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Microsoft Azure HDInsight Bugs Expose Big Data to Breaches

Security holes in a big data tool could lead to big data compromise.

3 Min Read
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Three high-risk vulnerabilities have been uncovered in Microsoft Azure's big-data analytics service HDInsight.

Four and a half months after disclosing eight cross-site scripting (XSS) vulnerabilities in the cloud data tool, Orca Security has published new findings involving one denial-of-service (DoS) and two privilege escalation bugs afflicting the same service.

This new trio opens the door to performance issues and unauthorized administrative access, and all that comes with it: attackers reading, writing, deleting, and performing any other management operations over an organization's sensitive data.

Three New Bugs in Azure HDInsight

One of the new escalation bugs affects Apache Ambari, an open source tool that simplifies Apache Hadoop cluster deployment, management, and monitoring.

CVE-2023-38156, assigned a "high" 7.2 out of 10 score on the CVSS scale, concerns the URL endpoint associated with Java Database Connectivity (JDBC), a Java application programming interface (API) responsible for defining how a client may access a database. By manipulating the JDBC endpoint, the researchers discovered they could successfully drop a reverse shell and escalate from regular user privileges to root access in a Hadoop cluster.

The other two vulnerabilities relate to Apache Oozie, a workflow scheduler for Hadoop.

The more serious of the two, CVE-2023-36419 is caused by a lack of proper user input validation, opening the door to XML External Entity (XXE) injection attacks. An attacker exploiting XXE in the workflow scheduler could escalate privileges and read arbitrary files on the server, including sensitive system files. CVE-2023-36419 was assigned a "high" 8.8 CVSS score by Microsoft, but a "critical" 9.8 by the National Institute of Standards and Technology's (NIST) National Vulnerability Database (NVD).

The other moderate-severity bug also derives from a lack of proper input validation, when a user requests logs for a specific job by specifying a very large range of actions, causing an intensive loop that the system can't handle. Doing so can slow down or outright freeze the Oozie dashboard, cause delays, failures, or other errors in scheduling and managing Oozie jobs, and cause performance degradation to other services on the same host.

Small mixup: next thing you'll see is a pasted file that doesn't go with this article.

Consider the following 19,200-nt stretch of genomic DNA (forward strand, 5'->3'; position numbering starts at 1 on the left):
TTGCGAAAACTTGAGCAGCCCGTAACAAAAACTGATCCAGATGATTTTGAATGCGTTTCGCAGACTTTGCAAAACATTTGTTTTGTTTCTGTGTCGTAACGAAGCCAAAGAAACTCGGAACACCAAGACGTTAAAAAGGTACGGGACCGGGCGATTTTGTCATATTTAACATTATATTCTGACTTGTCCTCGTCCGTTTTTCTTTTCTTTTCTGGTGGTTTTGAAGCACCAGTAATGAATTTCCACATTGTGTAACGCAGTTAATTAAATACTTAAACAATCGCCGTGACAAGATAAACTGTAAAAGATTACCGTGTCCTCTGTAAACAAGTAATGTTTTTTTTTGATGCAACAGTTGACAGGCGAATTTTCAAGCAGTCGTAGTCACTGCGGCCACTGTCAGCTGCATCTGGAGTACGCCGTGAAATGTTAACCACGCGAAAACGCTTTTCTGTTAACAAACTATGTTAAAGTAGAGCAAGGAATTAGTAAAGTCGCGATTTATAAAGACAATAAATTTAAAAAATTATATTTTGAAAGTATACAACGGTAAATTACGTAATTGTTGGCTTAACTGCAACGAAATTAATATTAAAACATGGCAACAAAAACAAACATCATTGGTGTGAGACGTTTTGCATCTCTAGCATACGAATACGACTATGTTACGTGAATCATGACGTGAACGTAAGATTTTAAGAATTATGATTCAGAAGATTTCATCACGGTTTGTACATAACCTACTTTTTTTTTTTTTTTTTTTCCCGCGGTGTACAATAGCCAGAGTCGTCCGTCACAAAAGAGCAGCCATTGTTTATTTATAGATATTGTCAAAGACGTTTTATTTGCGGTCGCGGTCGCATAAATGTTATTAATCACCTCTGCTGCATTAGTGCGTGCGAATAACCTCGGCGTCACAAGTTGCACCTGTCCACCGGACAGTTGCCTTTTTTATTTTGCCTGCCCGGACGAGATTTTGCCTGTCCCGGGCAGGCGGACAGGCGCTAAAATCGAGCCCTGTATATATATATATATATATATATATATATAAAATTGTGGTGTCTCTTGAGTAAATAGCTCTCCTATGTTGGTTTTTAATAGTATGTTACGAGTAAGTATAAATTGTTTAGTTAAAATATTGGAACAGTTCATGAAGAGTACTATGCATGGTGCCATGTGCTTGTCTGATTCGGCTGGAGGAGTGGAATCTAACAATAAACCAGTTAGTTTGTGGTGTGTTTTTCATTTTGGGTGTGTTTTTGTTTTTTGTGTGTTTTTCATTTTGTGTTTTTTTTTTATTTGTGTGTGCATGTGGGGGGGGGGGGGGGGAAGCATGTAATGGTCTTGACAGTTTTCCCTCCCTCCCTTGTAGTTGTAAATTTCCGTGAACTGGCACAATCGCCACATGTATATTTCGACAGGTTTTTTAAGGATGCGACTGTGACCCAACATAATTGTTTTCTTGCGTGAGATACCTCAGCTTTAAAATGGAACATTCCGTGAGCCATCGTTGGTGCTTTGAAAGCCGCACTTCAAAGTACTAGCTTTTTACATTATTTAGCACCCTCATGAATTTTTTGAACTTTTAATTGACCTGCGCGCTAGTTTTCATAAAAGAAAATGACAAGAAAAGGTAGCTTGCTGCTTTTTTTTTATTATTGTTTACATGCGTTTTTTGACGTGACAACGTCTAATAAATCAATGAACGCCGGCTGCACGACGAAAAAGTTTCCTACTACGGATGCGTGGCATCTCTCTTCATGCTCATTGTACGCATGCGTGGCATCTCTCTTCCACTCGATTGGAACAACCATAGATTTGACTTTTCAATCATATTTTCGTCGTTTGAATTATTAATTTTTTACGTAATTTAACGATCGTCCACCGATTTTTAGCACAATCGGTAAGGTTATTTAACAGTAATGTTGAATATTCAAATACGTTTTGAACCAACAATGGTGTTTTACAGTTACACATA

Why Azure HDInsight Vulnerabilities Matter

Data processing tools in an organizational setting can house massive troves of valuable information.

"HDInsight is used to perform analysis on 'Big Data,' meaning large amounts of structured, unstructured, and fast-moving data," explains Bar Kaduri, research team leader at Orca Security. "Typically, it’' the larger organizations who are using big data analytics to identify new business opportunities and facilitate strategic decisions."

Indeed, some of the world's largest corporations — including Unilever, MetLife, Ernst & Young, and more, according to business data aggregators — make use of Azure HDInsight.

"We can safely assume that this big data is likely to contain valuable and confidential customer and market information which organizations would want to do their utmost to protect," Kaduri says, emphasizing the need for organizations to patch diligently as new security gaps rise to the surface.

All three of the new bugs were fixed as of Oct. 26. HDInsight users are recommended to implement Microsoft's latest patch if they haven't already, with one caveat: The service does not support in-place upgrades.

To properly protect their applications, HDInsight users must create a cluster with the latest platform version and updates, then migrate the old to the new.

About the Author(s)

Nate Nelson, Contributing Writer

Nate Nelson is a freelance writer based in New York City. Formerly a reporter at Threatpost, he contributes to a number of cybersecurity blogs and podcasts. He writes "Malicious Life" -- an award-winning Top 20 tech podcast on Apple and Spotify -- and hosts every other episode, featuring interviews with leading voices in security. He also co-hosts "The Industrial Security Podcast," the most popular show in its field.

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